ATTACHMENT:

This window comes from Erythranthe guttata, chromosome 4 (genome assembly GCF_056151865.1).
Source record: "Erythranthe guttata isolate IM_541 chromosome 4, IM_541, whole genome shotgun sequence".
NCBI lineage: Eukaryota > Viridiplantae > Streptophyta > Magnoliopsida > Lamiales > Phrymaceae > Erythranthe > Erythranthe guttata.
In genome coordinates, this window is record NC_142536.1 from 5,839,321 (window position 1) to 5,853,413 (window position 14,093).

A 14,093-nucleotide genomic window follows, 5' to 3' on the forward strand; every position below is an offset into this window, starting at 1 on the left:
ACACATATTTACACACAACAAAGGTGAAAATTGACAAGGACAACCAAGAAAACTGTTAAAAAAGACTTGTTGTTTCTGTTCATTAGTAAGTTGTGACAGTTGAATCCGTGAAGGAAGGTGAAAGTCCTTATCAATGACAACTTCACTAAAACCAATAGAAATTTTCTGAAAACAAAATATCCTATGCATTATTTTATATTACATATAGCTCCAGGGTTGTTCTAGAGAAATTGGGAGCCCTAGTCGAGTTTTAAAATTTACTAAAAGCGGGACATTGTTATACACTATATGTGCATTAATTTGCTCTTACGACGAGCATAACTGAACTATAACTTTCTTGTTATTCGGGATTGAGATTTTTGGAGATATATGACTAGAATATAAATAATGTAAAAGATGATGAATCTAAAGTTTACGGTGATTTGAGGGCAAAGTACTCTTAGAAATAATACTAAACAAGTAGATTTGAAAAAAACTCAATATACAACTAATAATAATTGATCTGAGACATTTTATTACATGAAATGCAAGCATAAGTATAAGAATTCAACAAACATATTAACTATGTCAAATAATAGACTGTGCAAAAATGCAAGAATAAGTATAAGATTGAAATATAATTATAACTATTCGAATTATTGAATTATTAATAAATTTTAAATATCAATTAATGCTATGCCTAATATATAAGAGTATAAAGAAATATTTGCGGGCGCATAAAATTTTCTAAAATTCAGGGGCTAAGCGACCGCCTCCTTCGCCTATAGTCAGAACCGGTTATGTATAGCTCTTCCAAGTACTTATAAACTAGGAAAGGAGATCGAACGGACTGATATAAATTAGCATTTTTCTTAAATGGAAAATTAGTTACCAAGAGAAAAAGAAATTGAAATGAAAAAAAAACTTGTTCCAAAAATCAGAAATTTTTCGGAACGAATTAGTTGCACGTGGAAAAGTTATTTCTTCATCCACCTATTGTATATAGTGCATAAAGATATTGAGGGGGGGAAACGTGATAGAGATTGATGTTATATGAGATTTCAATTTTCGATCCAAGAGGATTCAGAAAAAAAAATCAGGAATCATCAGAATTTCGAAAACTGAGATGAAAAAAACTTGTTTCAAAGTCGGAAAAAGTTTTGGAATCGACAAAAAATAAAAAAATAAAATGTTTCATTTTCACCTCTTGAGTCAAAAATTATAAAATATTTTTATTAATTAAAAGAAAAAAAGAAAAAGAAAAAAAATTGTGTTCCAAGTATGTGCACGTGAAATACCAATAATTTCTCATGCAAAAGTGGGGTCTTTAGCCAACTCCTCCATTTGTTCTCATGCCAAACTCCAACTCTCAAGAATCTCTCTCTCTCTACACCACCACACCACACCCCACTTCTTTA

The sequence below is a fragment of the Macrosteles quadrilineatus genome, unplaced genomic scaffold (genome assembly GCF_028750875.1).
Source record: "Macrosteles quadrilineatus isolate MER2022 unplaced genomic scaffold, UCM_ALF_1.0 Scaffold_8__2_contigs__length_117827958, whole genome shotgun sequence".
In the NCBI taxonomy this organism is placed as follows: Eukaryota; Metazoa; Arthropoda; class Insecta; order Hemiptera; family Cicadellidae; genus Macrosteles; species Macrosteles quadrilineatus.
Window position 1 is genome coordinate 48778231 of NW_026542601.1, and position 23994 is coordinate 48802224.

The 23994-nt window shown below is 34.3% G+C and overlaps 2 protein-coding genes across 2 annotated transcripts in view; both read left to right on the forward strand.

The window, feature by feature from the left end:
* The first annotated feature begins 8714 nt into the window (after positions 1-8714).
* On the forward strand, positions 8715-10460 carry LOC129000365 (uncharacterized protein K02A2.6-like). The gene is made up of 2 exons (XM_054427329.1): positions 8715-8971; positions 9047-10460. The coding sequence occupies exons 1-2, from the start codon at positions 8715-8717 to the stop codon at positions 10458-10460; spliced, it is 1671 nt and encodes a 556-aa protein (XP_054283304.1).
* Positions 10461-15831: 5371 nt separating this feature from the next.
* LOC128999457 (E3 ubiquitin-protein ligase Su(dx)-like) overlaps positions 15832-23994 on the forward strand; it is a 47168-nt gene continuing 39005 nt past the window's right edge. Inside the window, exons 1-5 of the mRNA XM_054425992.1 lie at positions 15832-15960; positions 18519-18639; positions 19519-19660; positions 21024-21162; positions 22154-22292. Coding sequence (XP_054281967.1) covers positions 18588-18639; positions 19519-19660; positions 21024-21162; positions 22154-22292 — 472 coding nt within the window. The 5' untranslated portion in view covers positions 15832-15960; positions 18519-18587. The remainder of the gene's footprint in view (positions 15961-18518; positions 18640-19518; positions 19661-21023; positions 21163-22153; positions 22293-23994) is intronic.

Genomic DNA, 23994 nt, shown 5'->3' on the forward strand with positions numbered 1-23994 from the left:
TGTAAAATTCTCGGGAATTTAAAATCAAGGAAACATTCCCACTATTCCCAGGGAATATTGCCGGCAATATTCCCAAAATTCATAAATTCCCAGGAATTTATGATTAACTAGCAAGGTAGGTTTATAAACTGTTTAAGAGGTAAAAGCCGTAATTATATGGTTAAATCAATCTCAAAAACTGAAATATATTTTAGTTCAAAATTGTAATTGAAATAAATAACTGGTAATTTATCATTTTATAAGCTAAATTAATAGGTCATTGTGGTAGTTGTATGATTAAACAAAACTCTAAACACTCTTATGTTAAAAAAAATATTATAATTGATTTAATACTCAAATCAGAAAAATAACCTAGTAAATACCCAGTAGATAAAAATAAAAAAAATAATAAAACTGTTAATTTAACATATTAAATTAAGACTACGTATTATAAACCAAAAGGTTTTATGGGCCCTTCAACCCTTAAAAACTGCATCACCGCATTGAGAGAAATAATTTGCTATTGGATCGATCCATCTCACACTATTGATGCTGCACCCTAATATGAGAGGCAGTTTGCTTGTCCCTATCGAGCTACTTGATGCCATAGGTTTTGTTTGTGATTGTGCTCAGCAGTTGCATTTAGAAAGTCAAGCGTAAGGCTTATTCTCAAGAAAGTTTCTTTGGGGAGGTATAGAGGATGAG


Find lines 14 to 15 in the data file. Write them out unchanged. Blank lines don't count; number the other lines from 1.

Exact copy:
* On the forward strand, positions 8715-10460 carry LOC129000365 (uncharacterized protein K02A2.6-like). The gene is made up of 2 exons (XM_054427329.1): positions 8715-8971; positions 9047-10460. The coding sequence occupies exons 1-2, from the start codon at positions 8715-8717 to the stop codon at positions 10458-10460; spliced, it is 1671 nt and encodes a 556-aa protein (XP_054283304.1).
* Positions 10461-15831: 5371 nt separating this feature from the next.